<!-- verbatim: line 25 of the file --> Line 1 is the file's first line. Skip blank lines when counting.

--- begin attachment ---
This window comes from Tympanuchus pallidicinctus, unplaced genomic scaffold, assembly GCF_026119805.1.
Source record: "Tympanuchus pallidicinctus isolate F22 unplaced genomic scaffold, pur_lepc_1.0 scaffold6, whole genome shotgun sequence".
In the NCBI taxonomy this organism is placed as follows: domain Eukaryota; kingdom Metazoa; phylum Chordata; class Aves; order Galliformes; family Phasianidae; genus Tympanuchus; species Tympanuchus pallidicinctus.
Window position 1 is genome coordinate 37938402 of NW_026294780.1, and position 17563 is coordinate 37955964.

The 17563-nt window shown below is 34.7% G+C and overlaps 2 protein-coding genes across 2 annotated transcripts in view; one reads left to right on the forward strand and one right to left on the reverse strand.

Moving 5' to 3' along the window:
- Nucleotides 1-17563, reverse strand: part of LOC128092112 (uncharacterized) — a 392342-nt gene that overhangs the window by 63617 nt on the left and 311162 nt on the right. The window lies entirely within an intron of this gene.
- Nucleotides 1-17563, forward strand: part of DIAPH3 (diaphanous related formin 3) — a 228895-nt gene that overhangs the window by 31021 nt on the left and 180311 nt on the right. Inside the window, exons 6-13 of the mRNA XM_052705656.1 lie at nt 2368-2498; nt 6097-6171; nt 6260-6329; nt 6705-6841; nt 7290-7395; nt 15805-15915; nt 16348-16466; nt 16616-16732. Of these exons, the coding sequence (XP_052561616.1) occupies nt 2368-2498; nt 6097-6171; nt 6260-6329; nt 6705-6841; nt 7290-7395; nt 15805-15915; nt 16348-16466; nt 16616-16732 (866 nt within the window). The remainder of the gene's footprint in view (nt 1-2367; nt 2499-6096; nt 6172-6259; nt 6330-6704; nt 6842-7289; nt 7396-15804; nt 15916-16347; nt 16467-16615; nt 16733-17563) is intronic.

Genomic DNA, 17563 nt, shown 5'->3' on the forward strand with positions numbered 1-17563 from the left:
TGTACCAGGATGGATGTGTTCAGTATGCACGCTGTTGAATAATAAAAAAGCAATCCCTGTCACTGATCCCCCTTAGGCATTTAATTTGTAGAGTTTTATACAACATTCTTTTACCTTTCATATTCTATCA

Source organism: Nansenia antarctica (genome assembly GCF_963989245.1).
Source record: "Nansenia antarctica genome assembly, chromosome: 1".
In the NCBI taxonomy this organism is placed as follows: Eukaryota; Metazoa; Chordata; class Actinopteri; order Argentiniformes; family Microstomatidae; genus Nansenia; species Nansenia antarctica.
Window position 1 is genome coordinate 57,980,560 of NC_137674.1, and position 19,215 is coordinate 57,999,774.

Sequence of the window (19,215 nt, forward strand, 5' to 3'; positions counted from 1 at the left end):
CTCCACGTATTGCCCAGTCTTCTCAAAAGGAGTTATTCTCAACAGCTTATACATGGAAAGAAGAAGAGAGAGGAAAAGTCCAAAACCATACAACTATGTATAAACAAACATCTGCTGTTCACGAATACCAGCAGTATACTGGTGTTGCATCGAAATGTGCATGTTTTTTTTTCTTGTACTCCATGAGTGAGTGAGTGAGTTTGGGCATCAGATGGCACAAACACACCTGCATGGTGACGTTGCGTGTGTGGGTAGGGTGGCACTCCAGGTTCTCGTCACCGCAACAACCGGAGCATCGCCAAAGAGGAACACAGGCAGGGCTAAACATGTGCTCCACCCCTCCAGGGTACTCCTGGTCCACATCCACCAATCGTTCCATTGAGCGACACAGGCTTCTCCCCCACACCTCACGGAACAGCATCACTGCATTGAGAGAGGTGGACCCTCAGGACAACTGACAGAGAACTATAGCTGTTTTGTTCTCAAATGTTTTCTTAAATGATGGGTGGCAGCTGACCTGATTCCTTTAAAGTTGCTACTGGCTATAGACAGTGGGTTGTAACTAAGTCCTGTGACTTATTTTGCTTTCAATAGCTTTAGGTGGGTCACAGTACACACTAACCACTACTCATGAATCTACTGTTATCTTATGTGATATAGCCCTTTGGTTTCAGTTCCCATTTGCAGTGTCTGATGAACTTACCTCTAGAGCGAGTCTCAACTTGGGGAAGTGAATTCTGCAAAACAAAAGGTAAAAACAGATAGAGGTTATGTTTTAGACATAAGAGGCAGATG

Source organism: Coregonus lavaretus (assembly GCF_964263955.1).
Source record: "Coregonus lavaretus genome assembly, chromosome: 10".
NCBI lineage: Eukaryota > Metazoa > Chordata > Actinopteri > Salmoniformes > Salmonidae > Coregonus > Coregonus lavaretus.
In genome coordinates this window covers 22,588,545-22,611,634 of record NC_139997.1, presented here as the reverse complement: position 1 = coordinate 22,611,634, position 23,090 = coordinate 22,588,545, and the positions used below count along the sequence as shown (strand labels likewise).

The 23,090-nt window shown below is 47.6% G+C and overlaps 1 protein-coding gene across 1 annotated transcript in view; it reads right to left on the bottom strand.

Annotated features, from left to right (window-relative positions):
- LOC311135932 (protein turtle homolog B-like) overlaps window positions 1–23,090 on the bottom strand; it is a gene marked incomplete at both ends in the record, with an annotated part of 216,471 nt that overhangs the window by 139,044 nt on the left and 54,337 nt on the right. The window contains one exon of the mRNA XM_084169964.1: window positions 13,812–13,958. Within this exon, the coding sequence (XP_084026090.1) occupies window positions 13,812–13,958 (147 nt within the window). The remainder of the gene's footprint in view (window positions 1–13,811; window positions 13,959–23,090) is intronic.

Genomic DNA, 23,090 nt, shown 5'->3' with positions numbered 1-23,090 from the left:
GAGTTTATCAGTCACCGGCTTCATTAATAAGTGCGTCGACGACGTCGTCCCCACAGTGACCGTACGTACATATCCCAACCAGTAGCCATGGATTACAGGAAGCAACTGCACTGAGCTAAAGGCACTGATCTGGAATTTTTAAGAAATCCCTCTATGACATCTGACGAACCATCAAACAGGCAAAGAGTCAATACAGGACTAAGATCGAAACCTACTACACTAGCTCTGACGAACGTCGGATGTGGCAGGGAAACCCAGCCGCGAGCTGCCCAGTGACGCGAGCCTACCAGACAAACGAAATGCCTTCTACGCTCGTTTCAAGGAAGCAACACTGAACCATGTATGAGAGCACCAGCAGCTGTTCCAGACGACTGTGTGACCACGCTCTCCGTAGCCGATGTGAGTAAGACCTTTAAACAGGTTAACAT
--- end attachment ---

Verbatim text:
GAGTTTATCAGTCACCGGCTTCATTAATAAGTGCGTCGACGACGTCGTCCCCACAGTGACCGTACGTACATATCCCAACCAGTAGCCATGGATTACAGGAAGCAACTGCACTGAGCTAAAGGCACTGATCTGGAATTTTTAAGAAATCCCTCTATGACATCTGACGAACCATCAAACAGGCAAAGAGTCAATACAGGACTAAGATCGAAACCTACTACACTAGCTCTGACGAACGTCGGATGTGGCAGGGAAACCCAGCCGCGAGCTGCCCAGTGACGCGAGCCTACCAGACAAACGAAATGCCTTCTACGCTCGTTTCAAGGAAGCAACACTGAACCATGTATGAGAGCACCAGCAGCTGTTCCAGACGACTGTGTGACCACGCTCTCCGTAGCCGATGTGAGTAAGACCTTTAAACAGGTTAACAT